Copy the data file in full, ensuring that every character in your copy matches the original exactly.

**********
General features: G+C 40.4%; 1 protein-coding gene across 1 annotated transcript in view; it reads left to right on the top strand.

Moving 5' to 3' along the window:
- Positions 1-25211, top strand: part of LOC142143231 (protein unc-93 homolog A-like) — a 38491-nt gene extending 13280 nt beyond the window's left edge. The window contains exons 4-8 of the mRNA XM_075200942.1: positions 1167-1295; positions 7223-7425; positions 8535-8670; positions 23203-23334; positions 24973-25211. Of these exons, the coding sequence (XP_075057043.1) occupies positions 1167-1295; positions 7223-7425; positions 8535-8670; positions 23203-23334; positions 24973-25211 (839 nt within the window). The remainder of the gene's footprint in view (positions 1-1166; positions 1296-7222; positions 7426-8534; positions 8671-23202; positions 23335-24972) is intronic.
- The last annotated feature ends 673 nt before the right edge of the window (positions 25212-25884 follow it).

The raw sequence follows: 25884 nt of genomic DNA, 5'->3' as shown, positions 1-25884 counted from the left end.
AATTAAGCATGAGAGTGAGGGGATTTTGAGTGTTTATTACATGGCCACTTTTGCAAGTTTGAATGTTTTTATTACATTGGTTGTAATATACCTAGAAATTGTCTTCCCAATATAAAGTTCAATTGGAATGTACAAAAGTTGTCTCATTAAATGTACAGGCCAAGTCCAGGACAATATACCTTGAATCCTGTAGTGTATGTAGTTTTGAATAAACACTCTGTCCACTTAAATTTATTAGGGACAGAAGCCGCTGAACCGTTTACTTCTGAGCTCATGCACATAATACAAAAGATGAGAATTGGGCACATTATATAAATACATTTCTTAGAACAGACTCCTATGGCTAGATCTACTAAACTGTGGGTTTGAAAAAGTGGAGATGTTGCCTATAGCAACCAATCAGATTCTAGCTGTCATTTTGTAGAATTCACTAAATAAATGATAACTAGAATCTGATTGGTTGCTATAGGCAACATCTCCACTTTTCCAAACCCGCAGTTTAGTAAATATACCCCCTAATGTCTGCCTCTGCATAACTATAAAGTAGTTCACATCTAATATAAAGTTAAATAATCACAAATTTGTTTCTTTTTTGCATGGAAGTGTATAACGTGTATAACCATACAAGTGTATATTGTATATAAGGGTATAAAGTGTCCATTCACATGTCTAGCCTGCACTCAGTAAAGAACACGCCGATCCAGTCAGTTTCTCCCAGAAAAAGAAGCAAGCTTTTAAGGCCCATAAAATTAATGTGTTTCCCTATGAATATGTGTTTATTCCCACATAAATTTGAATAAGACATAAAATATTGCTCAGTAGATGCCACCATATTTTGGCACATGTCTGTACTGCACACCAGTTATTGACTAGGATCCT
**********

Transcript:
General features: G+C 40.4%; 1 protein-coding gene across 1 annotated transcript in view; it reads left to right on the top strand.

Moving 5' to 3' along the window:
- Positions 1-25211, top strand: part of LOC142143231 (protein unc-93 homolog A-like) — a 38491-nt gene extending 13280 nt beyond the window's left edge. The window contains exons 4-8 of the mRNA XM_075200942.1: positions 1167-1295; positions 7223-7425; positions 8535-8670; positions 23203-23334; positions 24973-25211. Of these exons, the coding sequence (XP_075057043.1) occupies positions 1167-1295; positions 7223-7425; positions 8535-8670; positions 23203-23334; positions 24973-25211 (839 nt within the window). The remainder of the gene's footprint in view (positions 1-1166; positions 1296-7222; positions 7426-8534; positions 8671-23202; positions 23335-24972) is intronic.
- The last annotated feature ends 673 nt before the right edge of the window (positions 25212-25884 follow it).

The raw sequence follows: 25884 nt of genomic DNA, 5'->3' as shown, positions 1-25884 counted from the left end.
AATTAAGCATGAGAGTGAGGGGATTTTGAGTGTTTATTACATGGCCACTTTTGCAAGTTTGAATGTTTTTATTACATTGGTTGTAATATACCTAGAAATTGTCTTCCCAATATAAAGTTCAATTGGAATGTACAAAAGTTGTCTCATTAAATGTACAGGCCAAGTCCAGGACAATATACCTTGAATCCTGTAGTGTATGTAGTTTTGAATAAACACTCTGTCCACTTAAATTTATTAGGGACAGAAGCCGCTGAACCGTTTACTTCTGAGCTCATGCACATAATACAAAAGATGAGAATTGGGCACATTATATAAATACATTTCTTAGAACAGACTCCTATGGCTAGATCTACTAAACTGTGGGTTTGAAAAAGTGGAGATGTTGCCTATAGCAACCAATCAGATTCTAGCTGTCATTTTGTAGAATTCACTAAATAAATGATAACTAGAATCTGATTGGTTGCTATAGGCAACATCTCCACTTTTCCAAACCCGCAGTTTAGTAAATATACCCCCTAATGTCTGCCTCTGCATAACTATAAAGTAGTTCACATCTAATATAAAGTTAAATAATCACAAATTTGTTTCTTTTTTGCATGGAAGTGTATAACGTGTATAACCATACAAGTGTATATTGTATATAAGGGTATAAAGTGTCCATTCACATGTCTAGCCTGCACTCAGTAAAGAACACGCCGATCCAGTCAGTTTCTCCCAGAAAAAGAAGCAAGCTTTTAAGGCCCATAAAATTAATGTGTTTCCCTATGAATATGTGTTTATTCCCACATAAATTTGAATAAGACATAAAATATTGCTCAGTAGATGCCACCATATTTTGGCACATGTCTGTACTGCACACCAGTTATTGACTAGGATCCT